2018-06-14

Continuation from yesterday's notes about dynamic rendering.

I've set up a PoC where the main app is built with –prod and –aot for optimization, and a second tiny app is built without –aot (or –prod which requires –aot). The second app contains a single DynamicComponent class exported as an Angular Element, so the main app can import it and use it for dynamic rendering.

It works well, but comes at a cost.

  • Main app alone compiled with –aot –prod is 336KB download size.
  • Main app with –aot plus secondary dynamic app is 949KB download size.
  • Main app without –aot (and no secondary app) is 938 KB

So we can have targeted dynamic rendering, with a quick pre-compiled main application, but it almost triples the download size. In affect, we are including 2 copies of Angular and its dependencies to accomplish this. It also adds a little bit of build-time complexity.

http://git.evergreen-ils.org/?p=working/Evergreen.git;a=shortlog;h=refs/heads/collab/berick/lp1775466-ang6-base-app-plus-dynamic-mod

2018-06-13

  • Added support for rendering dynamic HTML content from a string or URL. This will be useful for loading print templates dynamically and it opens the door for server-hosted template fall through for local customization.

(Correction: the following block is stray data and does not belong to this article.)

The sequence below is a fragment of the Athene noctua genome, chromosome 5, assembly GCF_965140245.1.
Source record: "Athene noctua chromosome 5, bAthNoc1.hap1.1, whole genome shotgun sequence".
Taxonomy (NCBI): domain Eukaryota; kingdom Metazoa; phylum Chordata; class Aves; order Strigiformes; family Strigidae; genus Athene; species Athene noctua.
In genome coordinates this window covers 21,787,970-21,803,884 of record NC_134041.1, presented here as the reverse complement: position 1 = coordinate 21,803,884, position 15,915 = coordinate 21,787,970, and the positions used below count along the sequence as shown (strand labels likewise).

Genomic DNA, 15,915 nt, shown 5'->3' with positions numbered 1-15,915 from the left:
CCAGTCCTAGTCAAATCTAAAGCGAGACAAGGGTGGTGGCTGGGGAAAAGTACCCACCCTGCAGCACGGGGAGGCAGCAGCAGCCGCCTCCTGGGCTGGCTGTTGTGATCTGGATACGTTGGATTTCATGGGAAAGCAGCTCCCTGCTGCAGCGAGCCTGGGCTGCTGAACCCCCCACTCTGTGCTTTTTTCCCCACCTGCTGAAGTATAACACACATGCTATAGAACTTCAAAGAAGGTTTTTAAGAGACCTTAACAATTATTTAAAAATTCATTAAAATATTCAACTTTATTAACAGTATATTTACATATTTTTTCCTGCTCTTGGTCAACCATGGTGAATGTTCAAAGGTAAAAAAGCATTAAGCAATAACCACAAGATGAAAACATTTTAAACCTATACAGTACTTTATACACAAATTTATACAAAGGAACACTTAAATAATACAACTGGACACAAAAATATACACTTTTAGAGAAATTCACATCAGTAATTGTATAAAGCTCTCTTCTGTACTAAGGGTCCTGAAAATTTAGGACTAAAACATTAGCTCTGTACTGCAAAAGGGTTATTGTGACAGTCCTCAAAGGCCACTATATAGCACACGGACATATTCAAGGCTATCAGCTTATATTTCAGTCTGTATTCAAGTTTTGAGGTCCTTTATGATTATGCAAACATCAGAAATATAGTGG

Here's an example of how server-hosted overrides could work:

                                     
<eg-dynamic-component                                                          
  contentUrl="/test-template.html"                                             
  [contextData]="{world:'world'}"                                              
  (onComplete)="renderLocal=!$event">                                          
</eg-dynamic-component>                                                        
<div *ngIf="renderLocal">                                                      
  <b>fall through local template: hello {{world}}</b>                          
</div>  

If eg-dynamic-content fails to fetch and render the requested URL, it reports the results via onComplete. When it fails, it sets renderLocal to true, allowing the stock template to render.

UPDATE: The above code only works when the application is compiled with the JIT compiler. After much digging, it appears dynamic complilation is not possible when using the AOT compiler. (The AOT compiler is preferred for production because it creates code that renders faster in the browser / requires less cpu at render time).